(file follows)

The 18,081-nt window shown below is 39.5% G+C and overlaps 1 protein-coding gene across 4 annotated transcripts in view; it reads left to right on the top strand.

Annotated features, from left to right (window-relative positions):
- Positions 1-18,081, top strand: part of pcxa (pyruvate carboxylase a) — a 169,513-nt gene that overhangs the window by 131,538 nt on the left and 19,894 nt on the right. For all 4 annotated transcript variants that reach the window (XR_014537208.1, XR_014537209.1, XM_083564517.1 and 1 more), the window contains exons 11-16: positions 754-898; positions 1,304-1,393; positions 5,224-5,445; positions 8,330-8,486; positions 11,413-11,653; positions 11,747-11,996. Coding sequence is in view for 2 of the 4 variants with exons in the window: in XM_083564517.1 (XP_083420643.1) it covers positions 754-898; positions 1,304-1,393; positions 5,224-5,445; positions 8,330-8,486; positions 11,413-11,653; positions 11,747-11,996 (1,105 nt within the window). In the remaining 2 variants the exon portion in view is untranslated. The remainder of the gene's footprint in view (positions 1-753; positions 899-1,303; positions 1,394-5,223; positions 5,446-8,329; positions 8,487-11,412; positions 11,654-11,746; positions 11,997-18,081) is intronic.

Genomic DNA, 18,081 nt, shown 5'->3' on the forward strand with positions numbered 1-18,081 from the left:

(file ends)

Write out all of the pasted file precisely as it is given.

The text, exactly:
The 18,081-nt window shown below is 39.5% G+C and overlaps 1 protein-coding gene across 4 annotated transcripts in view; it reads left to right on the top strand.

Annotated features, from left to right (window-relative positions):
- Positions 1-18,081, top strand: part of pcxa (pyruvate carboxylase a) — a 169,513-nt gene that overhangs the window by 131,538 nt on the left and 19,894 nt on the right. For all 4 annotated transcript variants that reach the window (XR_014537208.1, XR_014537209.1, XM_083564517.1 and 1 more), the window contains exons 11-16: positions 754-898; positions 1,304-1,393; positions 5,224-5,445; positions 8,330-8,486; positions 11,413-11,653; positions 11,747-11,996. Coding sequence is in view for 2 of the 4 variants with exons in the window: in XM_083564517.1 (XP_083420643.1) it covers positions 754-898; positions 1,304-1,393; positions 5,224-5,445; positions 8,330-8,486; positions 11,413-11,653; positions 11,747-11,996 (1,105 nt within the window). In the remaining 2 variants the exon portion in view is untranslated. The remainder of the gene's footprint in view (positions 1-753; positions 899-1,303; positions 1,394-5,223; positions 5,446-8,329; positions 8,487-11,412; positions 11,654-11,746; positions 11,997-18,081) is intronic.

Genomic DNA, 18,081 nt, shown 5'->3' on the forward strand with positions numbered 1-18,081 from the left: